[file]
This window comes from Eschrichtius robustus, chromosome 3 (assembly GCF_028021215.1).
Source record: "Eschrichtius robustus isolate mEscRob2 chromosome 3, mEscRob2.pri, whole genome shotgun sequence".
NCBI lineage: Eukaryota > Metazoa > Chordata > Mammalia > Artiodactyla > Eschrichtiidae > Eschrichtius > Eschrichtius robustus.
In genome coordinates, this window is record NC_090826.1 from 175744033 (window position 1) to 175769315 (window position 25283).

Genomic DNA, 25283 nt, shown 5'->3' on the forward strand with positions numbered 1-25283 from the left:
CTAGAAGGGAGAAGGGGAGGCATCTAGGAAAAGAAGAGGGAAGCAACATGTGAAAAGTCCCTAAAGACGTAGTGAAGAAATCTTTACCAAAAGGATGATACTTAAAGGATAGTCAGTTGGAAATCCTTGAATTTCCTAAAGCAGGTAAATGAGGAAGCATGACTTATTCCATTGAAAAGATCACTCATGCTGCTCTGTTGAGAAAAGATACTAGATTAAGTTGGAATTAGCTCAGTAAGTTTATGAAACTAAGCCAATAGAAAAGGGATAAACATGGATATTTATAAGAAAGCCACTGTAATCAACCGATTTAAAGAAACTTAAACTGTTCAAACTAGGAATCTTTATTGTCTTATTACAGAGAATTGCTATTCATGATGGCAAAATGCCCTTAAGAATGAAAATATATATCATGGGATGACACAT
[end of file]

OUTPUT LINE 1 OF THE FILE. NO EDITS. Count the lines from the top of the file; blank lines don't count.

This window comes from Eschrichtius robustus, chromosome 3 (assembly GCF_028021215.1).